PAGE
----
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Am Surg. 1998 Feb;64(2):107-11.

Trends in surgical treatment of breast cancer at an urban teaching hospital: a six-year review.

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Department of Surgery, University of Florida Health Science Center, Jacksonville 32209, USA.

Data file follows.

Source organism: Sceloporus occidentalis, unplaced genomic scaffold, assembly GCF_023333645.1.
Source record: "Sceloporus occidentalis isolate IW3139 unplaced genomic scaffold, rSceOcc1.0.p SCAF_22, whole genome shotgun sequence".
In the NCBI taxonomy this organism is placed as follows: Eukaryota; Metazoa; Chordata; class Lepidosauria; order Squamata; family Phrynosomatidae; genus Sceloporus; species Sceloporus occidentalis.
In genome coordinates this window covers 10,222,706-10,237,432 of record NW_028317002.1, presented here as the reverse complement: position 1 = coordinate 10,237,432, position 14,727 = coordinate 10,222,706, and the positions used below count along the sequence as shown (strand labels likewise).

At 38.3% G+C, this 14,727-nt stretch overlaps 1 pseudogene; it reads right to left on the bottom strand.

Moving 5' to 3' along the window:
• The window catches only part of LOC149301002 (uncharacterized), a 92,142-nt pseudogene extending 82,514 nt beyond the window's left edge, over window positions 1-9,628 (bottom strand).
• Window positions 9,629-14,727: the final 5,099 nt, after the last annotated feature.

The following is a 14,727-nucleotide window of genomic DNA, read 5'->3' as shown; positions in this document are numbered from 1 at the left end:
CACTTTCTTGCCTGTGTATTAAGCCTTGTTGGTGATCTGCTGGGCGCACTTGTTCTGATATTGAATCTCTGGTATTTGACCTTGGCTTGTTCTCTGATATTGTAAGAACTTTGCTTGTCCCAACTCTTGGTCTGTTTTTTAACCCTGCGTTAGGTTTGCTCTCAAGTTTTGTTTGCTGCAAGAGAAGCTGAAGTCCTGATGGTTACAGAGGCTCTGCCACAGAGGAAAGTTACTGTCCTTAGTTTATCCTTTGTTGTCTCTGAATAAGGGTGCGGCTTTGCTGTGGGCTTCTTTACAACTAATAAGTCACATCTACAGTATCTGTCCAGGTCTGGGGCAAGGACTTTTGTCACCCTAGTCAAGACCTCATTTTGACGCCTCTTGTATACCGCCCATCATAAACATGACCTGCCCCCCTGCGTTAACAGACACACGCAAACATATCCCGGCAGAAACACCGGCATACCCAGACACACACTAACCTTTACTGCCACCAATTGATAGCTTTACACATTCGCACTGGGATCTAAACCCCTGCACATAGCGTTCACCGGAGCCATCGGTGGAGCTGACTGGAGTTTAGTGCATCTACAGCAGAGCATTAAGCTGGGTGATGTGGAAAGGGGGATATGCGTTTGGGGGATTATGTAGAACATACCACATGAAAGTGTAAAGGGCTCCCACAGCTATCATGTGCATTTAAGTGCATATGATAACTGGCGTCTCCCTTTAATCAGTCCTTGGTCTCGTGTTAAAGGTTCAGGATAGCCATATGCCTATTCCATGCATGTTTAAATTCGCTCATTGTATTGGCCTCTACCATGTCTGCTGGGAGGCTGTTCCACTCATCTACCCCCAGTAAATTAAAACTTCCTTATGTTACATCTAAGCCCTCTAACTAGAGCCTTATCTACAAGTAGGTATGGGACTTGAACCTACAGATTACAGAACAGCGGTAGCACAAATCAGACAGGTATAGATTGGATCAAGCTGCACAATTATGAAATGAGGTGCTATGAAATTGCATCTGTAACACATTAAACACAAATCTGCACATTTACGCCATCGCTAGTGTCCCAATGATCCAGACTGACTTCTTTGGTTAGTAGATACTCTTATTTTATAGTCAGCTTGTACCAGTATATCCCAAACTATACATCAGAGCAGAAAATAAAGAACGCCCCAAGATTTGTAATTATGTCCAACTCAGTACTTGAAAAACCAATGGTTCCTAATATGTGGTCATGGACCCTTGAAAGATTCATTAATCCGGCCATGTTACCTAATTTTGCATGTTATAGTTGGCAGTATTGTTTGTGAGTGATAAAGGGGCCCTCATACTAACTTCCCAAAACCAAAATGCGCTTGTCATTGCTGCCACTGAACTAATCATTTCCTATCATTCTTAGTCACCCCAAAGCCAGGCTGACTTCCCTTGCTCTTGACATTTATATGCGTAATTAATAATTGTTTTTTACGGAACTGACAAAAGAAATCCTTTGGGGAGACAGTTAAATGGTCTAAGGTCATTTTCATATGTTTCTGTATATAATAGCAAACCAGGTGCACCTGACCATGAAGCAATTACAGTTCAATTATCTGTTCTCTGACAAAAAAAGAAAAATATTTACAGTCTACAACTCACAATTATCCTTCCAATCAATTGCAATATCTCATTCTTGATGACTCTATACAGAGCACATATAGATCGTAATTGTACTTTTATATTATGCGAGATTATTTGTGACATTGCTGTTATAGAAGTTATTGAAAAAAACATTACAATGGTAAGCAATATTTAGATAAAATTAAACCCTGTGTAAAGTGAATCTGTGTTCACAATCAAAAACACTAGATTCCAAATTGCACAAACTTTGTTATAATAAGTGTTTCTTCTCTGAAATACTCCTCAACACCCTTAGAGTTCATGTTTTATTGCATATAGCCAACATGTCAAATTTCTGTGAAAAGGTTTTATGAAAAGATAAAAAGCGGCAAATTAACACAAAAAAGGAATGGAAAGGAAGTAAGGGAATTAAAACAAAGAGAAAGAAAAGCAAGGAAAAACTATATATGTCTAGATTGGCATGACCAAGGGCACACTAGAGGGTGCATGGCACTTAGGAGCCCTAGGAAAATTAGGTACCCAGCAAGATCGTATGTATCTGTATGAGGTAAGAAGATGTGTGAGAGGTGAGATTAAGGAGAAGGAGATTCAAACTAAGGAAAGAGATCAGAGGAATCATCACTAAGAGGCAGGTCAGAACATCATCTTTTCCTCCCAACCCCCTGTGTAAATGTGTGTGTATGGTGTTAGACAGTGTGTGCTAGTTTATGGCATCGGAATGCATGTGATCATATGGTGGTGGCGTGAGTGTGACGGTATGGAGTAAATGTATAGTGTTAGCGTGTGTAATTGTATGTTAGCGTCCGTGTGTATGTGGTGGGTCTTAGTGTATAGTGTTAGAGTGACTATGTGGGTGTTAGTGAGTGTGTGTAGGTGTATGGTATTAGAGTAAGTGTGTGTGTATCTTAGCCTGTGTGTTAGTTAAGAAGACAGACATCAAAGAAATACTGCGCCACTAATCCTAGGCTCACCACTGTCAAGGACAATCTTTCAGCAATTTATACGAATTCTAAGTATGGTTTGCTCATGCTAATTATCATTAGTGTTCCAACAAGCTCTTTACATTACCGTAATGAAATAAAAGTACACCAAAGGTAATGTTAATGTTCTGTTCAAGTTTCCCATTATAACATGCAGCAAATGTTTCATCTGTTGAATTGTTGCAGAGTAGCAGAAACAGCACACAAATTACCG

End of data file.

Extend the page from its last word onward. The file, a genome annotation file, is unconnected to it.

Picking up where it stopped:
The treatment of breast cancer at an urban teaching hospital from 1990 to 1995 was analyzed according to age, stage, race, and funding status. Two hundred thirty-eight patients (mean age, 55 years) with newly diagnosed breast cancers were retrospectively identified and reviewed. A larger proportion of all funded patients (F; n = 131) presented with early-stage cancers (ductal carcinoma in situ, stage I) compared to nonfunded (NF, n = 107) (41 vs 25%; P = 0.03). Additionally, there was an increasing rate of early cancers occurring in F over the study interval (40% in 1990 to 69% in 1995), but there was no such increase in NF. There was an increasing trend in the overall use of breast conservation therapy (BCT) over this interval (11.6% of all cancers in 1990, 50.8% in 1994 and 1995). Although F were overall more likely to undergo BCT than NF (40% vs 29%, P = 0.04), there was no statistical difference in the use of BCT for nonadvanced (ductal carcinoma in situ, stage I and II) cancers (44% of F, 46% of NF). Age did not affect the overall use of BCT (36% of patients 55 or older, 35% younger than 55). Mean age was significantly greater in F than in NF (60 vs 49, P < 0.000001), but racial composition did not differ between these two groups. In conclusion, funded status of our patients corresponded with earlier diagnosis, perhaps due to better access to screening. Additionally, neither funding status nor age affected the use of BCT in our patients with nonadvanced cancers. Our rate of BCT far exceeds that seen nationally, perhaps reflecting a trend at academic institutions.

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